Heavy Bomb Groups Trained at Wendover Army Air Base
    Group Type Destination Training dates
    306th Bomb Group B-17 Eighth Air Force April–August 1942
    302d Bomb Group B-24 Operational Conversion Unit July–September 1942
    308th Bomb Group B-24 Fourteenth Air Force October–November 1942
    100th Bomb Group B-17 Eighth Air Force November 1942 – January 1943
    379th Bomb Group B-17 Eighth Air Force December 1942 – February 1943
    384th Bomb Group B-17 Eighth Air Force January–April 1943
    388th Bomb Group B-17 Eighth Air Force February–May 1943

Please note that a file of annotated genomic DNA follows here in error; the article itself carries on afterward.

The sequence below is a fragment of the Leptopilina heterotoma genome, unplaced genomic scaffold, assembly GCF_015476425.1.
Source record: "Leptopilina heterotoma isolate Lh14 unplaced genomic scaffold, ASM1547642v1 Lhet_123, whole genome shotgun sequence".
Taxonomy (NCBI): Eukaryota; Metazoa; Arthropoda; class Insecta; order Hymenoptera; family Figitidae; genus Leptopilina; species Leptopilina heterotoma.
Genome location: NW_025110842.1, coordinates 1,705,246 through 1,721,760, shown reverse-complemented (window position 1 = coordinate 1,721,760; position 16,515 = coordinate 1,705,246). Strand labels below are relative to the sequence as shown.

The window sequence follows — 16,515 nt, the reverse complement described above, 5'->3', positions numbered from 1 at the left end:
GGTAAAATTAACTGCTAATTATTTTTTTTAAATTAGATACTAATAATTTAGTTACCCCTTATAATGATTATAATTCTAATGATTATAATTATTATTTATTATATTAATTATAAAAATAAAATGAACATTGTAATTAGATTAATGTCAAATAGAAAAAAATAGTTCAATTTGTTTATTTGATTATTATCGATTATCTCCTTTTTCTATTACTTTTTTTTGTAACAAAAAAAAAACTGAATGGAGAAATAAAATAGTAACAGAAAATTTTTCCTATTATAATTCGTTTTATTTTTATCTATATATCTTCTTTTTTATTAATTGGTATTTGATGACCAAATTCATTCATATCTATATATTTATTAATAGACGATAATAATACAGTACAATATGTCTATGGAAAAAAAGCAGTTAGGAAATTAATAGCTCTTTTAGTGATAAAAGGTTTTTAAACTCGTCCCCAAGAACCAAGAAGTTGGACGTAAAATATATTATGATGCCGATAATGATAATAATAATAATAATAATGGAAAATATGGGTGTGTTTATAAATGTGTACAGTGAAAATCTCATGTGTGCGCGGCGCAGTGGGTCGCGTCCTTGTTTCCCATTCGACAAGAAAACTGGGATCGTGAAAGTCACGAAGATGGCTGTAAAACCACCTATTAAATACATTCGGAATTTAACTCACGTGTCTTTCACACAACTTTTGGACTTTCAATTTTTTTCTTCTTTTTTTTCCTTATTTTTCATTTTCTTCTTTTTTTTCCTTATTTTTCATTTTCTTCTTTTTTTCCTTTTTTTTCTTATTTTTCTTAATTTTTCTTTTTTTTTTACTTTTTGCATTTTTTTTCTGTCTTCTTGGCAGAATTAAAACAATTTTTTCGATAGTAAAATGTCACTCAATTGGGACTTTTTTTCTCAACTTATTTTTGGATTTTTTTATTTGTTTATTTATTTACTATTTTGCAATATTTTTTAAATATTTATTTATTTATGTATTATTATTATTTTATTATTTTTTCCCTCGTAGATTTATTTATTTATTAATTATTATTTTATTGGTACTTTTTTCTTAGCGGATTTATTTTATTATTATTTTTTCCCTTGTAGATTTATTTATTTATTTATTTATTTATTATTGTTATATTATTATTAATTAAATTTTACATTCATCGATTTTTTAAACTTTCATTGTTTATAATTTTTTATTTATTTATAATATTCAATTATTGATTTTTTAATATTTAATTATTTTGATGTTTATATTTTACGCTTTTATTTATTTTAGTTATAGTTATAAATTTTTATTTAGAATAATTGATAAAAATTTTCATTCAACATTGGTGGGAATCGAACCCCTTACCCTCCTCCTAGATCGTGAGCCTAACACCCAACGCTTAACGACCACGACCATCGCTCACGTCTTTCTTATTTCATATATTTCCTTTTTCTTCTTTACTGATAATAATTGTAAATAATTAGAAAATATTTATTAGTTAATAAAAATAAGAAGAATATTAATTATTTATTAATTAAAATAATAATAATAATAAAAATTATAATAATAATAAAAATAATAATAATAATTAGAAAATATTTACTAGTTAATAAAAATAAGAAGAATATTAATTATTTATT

393d Bomb Group B-17 Operational Conversion Unit April–June 1943
    399th Bomb Group B-24 Operational Conversion Unit April–December 1943
    445th Bomb Group B-24 Eighth Air Force June–July 1943
    448th Bomb Group B-24 Eighth Air Force July–September 1943
    451st Bomb Group B-24 Fifteenth Air Force July–September 1943
    458th Bomb Group B-24 Eighth Air Force July 1943 – September 1943
    461st Bomb Group B-24 Fifteenth Air Force July 1943
    464th Bomb Group B-24 Fifteenth Air Force August 1943
    467th Bomb Group B-24 Eighth Air Force August–September 1943
    489th Bomb Group B-24 Eighth Air Force October 1943 – April 1944
    490th Bomb Group B-24 Eighth Air Force October 1943
    494th Bomb Group B-24 Seventh Air Force December 1943 – April 1944
    457th Bomb Group B-17 Eighth Air Force December 1943 – January 1944

    Source: Hill Aerospace Museum